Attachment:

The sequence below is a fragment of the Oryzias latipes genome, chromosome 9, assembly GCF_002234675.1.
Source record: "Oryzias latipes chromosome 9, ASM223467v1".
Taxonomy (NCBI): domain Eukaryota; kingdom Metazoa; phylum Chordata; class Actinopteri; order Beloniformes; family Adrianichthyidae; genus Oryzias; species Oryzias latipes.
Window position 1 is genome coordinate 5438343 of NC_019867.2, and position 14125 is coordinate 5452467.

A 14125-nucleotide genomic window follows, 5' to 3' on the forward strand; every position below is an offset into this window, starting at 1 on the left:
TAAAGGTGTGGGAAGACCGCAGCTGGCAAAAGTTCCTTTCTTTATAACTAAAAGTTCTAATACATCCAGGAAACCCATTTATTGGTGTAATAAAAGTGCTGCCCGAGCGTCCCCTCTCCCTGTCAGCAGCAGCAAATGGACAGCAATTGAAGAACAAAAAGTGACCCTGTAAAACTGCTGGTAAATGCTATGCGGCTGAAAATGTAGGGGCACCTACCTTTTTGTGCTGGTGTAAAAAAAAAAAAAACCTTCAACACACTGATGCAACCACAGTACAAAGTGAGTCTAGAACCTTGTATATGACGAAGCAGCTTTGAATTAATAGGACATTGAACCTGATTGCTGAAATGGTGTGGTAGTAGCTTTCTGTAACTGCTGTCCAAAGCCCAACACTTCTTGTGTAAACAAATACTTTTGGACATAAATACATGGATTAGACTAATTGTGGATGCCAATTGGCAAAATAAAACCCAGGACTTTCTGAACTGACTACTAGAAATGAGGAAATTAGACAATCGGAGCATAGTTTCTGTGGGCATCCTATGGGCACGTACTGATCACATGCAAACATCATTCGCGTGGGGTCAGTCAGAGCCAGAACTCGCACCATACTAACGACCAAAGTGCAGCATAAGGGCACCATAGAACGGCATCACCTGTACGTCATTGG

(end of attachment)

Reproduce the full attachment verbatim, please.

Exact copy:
The sequence below is a fragment of the Oryzias latipes genome, chromosome 9, assembly GCF_002234675.1.
Source record: "Oryzias latipes chromosome 9, ASM223467v1".
Taxonomy (NCBI): domain Eukaryota; kingdom Metazoa; phylum Chordata; class Actinopteri; order Beloniformes; family Adrianichthyidae; genus Oryzias; species Oryzias latipes.
Window position 1 is genome coordinate 5438343 of NC_019867.2, and position 14125 is coordinate 5452467.

A 14125-nucleotide genomic window follows, 5' to 3' on the forward strand; every position below is an offset into this window, starting at 1 on the left:
TAAAGGTGTGGGAAGACCGCAGCTGGCAAAAGTTCCTTTCTTTATAACTAAAAGTTCTAATACATCCAGGAAACCCATTTATTGGTGTAATAAAAGTGCTGCCCGAGCGTCCCCTCTCCCTGTCAGCAGCAGCAAATGGACAGCAATTGAAGAACAAAAAGTGACCCTGTAAAACTGCTGGTAAATGCTATGCGGCTGAAAATGTAGGGGCACCTACCTTTTTGTGCTGGTGTAAAAAAAAAAAAAACCTTCAACACACTGATGCAACCACAGTACAAAGTGAGTCTAGAACCTTGTATATGACGAAGCAGCTTTGAATTAATAGGACATTGAACCTGATTGCTGAAATGGTGTGGTAGTAGCTTTCTGTAACTGCTGTCCAAAGCCCAACACTTCTTGTGTAAACAAATACTTTTGGACATAAATACATGGATTAGACTAATTGTGGATGCCAATTGGCAAAATAAAACCCAGGACTTTCTGAACTGACTACTAGAAATGAGGAAATTAGACAATCGGAGCATAGTTTCTGTGGGCATCCTATGGGCACGTACTGATCACATGCAAACATCATTCGCGTGGGGTCAGTCAGAGCCAGAACTCGCACCATACTAACGACCAAAGTGCAGCATAAGGGCACCATAGAACGGCATCACCTGTACGTCATTGG